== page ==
The 5 top cybersecurity threats for 2017

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Cyber attacks and data breaches are on the rise this year, thanks in large part to the proliferation of affordable, customizable and accessible tools for cyber criminals. Quite simply, it is becoming easier all the time to be a bad guy in cyber space.

That fact has contributed to the rise in ransomware attacks this year, according to research firm Accenture, which has issued a new mid-year report identifying the top cyber threats for 2017.

“Recent large-scale cyber attacks [are] signaling a growing front in destructive threats and business impact,” says a new report from iDefense, part of Accenture Security. “Threat actors are continuing to evolve their ability to avoid detection.”

The “2017 Cyber Threatscape Report” examines key trends during the first half of 2017 and explores how cyber incidents may evolve over the next six months. It covers:

  • The increased prevalence of destructive attacks and adversary denial and deception tactics.
  • The aggressive use of information operations by nation-states.
  • Growth in the numbers and diversity of threat actors.
  • The greater availability of exploits, tools, encryption, and anonymous payment systems available to malicious actors.

“The first six months of 2017 have seen an evolution of ransomware producing more viral variants unleashed by state-sponsored actors and cybercriminals. Our findings confirm that a new bar has been set for cybersecurity teams across all industries to defend their assets in the coming months,” says Josh Ray, managing director at Accenture Security.

According to Accenture, there are five key threat areas on the rise this year. They are:

Reverse Deception Tactics

“Increasing cybercriminal use of deception tactics including anti-analysis code, steganography, and expendable command-and-control servers used for concealment of stolen data. Greater public reporting on cyber threat activity and attribution may accelerate this denial and deception trend, increasing the cost of cyber defense efforts and resource allocations,” the report says.

Sophisticated Phishing Campaigns

“Cybercriminals continue to craft familiar lures—subject lines mentioning invoices, shipping, resumes, wire transfers, missed payments— but ransomware is displacing banking trojans as one of the most prevalent types of malware delivered via phishing techniques,” according to the report.

Strategic Use of Information Operations

“Escalation of espionage and disruption activity from state-sponsored actors may likely continue in response to fulfilling strategic collection requirements and geopolitical triggers such as economic sanctions, military exercises and religious conflicts,” the report notes.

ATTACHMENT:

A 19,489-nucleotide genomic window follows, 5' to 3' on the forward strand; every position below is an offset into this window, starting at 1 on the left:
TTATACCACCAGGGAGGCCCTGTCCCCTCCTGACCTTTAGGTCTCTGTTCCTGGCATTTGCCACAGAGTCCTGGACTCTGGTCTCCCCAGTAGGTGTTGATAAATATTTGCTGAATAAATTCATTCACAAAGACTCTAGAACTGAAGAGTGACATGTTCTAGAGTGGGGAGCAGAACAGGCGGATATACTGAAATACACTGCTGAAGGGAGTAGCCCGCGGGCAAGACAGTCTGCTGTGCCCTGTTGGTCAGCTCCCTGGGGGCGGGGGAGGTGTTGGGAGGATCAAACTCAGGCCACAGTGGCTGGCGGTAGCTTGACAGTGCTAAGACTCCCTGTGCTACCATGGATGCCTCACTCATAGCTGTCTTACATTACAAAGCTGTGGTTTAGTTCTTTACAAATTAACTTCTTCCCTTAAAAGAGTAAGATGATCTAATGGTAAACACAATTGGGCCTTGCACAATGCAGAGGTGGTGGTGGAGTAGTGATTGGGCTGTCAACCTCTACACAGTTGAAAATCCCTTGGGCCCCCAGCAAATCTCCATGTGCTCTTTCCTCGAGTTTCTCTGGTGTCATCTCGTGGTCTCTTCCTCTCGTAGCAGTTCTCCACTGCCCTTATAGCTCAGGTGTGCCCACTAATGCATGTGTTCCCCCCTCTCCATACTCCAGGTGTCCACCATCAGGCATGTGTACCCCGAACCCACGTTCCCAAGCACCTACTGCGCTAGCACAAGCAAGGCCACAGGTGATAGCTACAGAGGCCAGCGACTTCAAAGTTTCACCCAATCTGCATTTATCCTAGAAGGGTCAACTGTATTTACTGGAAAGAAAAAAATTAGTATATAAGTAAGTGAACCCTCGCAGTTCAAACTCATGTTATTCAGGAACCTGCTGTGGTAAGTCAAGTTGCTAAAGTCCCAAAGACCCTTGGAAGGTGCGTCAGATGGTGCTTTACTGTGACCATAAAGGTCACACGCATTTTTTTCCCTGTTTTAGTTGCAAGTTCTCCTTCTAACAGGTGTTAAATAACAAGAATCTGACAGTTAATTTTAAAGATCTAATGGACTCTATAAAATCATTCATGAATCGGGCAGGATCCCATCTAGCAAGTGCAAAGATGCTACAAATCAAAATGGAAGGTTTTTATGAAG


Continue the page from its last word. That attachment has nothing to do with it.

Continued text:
Alternative Crypto-Currencies

“Bitcoin continues to be the currency of choice among cybercriminals, however, the need to better conceal transactions is forcing cybercriminals to either develop and leverage bitcoin laundering techniques or adopt alternative cryptocurrencies,” the report explains.

DDoS-for-Hire Services

“Distributed denial of service (DDoS)-for-hire services have given way to a thriving DDoS-for-hire botnet ecosystem leading to threat actors gaining greater access to increasingly potent and affordable DDoS-for-hire tools and services,” the report says.

Ray says there are immediate actions that organizatiosn can take to better protect themselves against malicious ransomware and reduce the impact of security breaches. They start with having an effective continuity plan.

Effective components for a business continuity plan include:

Adopt proactive prevention

“Recognize phishing scams through prevention training and awareness programs. Make it easy for employees to report fraudulent e-mails quickly, and keep testing internally to prove the training is working,” Ray advises.

Elevate e-mail controls

“Maintain strong spam filters and authentication. Scan incoming and outgoing e-mails to detect threats and filter executable files. Consider a cloud-based e-mail analytics solution,” Ray says.

Insulate your infrastructure

“Remove or limit local workstation admin rights or seek out the right configuration combinations (e.g. (virus scanners, firewalls). Regularly patch operating systems and applications,” Ray says.

Plan for continuity

“To avoid paying any ransom have a strong cyber resilience plan for recovery that is regularly reviewed, updated, and tested,” Ray concludes.

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